Art and Visual Perception
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Art and Visual Perception : A Psychology of the Creative Eye

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Description

Since its publication fifty years ago, this work has established itself as a classic. It casts the visual process in psychological terms and describes the creative way one's eye organizes visual material according to specific psychological premises. In 1974 this book was revised and expanded, and since then it has continued to burnish Rudolf Arnheim's reputation as a groundbreaking theoretician in the fields of art and psychology.

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Product details

  • Paperback | 518 pages
  • 148 x 220 x 36mm | 680.4g
  • University of California Press
  • Berkerley, United States
  • English
  • Revised
  • 2nd Revised edition
  • 281 b/w illustrations
  • 0520243838
  • 9780520243835
  • 32,349

About Rudolf Arnheim

Rudolf Arnheim is Professor Emeritus of the Psychology of Art at Harvard University. His books include Film as Art (California, 1957), Visual Thinking (1969), The Dynamics of Architectural Form (California, 1977), The Split and the Structure: Twenty-eight Essays (California, 1996).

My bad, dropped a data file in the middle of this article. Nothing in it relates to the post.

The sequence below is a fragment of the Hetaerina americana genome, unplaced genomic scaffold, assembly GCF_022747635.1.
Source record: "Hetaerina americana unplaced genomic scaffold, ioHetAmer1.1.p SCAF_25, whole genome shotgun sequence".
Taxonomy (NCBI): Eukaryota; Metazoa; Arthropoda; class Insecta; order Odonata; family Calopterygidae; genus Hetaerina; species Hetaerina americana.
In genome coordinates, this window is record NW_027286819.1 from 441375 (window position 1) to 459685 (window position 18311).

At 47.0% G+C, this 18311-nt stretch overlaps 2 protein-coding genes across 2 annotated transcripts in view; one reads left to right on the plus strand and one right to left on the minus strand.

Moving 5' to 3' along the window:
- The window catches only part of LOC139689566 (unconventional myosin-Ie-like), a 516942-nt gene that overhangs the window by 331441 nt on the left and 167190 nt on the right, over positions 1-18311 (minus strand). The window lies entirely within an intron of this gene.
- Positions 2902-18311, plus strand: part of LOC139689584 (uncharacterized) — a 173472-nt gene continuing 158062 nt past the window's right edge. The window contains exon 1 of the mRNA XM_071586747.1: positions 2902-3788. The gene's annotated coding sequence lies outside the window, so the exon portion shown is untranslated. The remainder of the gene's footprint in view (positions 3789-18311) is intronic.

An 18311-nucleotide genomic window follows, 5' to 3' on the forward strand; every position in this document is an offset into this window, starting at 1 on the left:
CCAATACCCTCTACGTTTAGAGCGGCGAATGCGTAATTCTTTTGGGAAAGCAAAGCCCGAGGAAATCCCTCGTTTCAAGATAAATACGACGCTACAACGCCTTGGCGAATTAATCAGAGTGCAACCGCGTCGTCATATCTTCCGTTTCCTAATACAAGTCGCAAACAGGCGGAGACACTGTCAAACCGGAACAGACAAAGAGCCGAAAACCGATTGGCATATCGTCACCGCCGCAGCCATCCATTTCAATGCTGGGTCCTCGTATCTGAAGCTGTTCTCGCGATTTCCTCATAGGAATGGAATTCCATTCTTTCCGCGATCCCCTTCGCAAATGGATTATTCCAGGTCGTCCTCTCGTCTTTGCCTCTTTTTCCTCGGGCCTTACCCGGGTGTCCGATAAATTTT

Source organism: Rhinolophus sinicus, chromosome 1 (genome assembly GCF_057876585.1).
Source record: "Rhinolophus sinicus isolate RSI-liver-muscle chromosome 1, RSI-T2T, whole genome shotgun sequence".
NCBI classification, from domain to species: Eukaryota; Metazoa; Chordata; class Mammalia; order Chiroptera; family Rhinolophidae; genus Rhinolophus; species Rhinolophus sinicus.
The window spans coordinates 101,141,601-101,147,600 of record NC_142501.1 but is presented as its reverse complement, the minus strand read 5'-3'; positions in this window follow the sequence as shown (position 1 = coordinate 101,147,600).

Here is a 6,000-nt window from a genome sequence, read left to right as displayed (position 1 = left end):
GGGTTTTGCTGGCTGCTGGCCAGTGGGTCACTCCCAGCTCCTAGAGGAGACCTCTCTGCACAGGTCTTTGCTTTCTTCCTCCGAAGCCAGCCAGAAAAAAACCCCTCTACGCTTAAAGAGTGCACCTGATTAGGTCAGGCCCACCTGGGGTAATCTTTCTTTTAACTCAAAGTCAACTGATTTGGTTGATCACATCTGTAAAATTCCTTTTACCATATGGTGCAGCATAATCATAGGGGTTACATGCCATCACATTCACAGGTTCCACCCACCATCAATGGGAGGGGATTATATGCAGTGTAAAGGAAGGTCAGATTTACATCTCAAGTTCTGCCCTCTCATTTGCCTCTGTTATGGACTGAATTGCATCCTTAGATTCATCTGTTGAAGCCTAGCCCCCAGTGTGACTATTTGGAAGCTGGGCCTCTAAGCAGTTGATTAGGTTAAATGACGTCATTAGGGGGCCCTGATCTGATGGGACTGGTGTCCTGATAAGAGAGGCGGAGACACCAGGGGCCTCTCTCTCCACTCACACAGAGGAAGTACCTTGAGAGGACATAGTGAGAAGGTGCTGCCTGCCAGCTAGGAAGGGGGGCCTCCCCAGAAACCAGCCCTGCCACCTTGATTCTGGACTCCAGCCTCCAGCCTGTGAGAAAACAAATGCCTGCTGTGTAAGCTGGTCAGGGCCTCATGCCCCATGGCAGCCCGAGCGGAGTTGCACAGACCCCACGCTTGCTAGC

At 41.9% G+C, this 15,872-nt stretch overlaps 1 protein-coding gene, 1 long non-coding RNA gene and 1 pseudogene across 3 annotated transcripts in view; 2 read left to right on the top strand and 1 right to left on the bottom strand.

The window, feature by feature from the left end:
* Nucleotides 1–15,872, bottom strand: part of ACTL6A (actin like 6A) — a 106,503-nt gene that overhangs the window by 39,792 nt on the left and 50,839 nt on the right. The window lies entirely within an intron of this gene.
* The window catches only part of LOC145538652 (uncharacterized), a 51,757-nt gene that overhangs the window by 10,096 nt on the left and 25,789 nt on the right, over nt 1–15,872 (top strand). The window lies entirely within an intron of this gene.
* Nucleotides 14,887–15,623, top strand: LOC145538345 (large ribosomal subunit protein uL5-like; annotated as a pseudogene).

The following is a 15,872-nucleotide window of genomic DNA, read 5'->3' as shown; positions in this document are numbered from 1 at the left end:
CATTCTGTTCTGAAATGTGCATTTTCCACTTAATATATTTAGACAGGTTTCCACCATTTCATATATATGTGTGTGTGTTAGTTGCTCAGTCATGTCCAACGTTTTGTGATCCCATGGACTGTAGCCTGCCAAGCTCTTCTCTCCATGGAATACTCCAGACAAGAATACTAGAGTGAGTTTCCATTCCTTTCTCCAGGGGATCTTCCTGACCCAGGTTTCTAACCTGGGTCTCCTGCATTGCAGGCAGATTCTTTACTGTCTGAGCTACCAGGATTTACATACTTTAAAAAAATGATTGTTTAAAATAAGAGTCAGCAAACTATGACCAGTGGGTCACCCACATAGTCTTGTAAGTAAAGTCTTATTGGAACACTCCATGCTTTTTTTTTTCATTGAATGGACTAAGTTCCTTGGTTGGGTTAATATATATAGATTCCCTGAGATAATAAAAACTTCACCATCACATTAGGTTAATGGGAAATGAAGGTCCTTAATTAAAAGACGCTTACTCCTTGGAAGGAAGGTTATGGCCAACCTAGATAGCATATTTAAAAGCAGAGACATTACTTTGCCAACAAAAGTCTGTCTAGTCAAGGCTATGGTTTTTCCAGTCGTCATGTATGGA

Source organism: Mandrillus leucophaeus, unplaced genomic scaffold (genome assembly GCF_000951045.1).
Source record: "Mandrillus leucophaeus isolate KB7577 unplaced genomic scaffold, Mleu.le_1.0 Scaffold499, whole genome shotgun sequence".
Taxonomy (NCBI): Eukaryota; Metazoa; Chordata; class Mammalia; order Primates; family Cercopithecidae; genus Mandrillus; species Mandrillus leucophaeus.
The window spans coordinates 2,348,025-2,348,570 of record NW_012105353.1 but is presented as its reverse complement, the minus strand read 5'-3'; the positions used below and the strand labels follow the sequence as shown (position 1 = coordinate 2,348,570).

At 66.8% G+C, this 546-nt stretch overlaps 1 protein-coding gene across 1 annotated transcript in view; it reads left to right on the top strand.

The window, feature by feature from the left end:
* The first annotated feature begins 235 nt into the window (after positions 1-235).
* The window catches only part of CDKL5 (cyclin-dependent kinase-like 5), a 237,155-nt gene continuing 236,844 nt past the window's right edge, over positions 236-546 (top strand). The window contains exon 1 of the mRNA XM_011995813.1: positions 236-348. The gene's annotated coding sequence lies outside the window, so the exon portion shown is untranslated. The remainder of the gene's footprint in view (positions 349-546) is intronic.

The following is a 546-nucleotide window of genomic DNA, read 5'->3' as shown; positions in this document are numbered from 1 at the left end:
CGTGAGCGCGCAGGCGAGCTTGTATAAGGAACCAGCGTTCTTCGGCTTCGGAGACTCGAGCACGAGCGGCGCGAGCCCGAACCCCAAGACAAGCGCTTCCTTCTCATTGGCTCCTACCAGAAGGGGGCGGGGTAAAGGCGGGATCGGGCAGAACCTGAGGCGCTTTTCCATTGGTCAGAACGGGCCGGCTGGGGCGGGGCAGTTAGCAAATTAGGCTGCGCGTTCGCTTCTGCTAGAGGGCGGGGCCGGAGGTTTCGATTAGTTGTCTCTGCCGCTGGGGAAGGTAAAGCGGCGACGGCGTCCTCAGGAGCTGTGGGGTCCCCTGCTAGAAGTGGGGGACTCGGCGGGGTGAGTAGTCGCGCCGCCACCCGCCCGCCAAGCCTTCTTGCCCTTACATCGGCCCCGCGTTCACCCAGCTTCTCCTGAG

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Review quote

"In The Ego and the Id Freud argued that a cogent thought process, to say nothing of conscious intellectual work, could not exist amidst the unruliness of visual experience. Over the last half century in a sequence of landmark books, Rudolf Arnheim has not only shown us how wrong that is, he has parsed the grammar of form with uncanny acuity and taught us how to read it." - Jonathan Fineburg, author of Art since 1940: Strategies of Being"

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Flap copy

"In "The Ego and the Id "Freud argued that a cogent thought process, to say nothing of conscious intellectual work, could not exist amidst the unruliness of visual experience. Over the last half century in a sequence of landmark books, Rudolf Arnheim has not only shown us how wrong that is, he has parsed the grammar of form with uncanny acuity and taught us how to read it."Jonathan Fineberg, author of "Art since 1940: Strategies of Being ""

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Back cover copy

"In "The Ego and the Id "Freud argued that a cogent thought process, to say nothing of conscious intellectual work, could not exist amidst the unruliness of visual experience. Over the last half century in a sequence of landmark books, Rudolf Arnheim has not only shown us how wrong that is, he has parsed the grammar of form with uncanny acuity and taught us how to read it."--Jonathan Fineburg, author of "Art since 1940: Strategies of Being"

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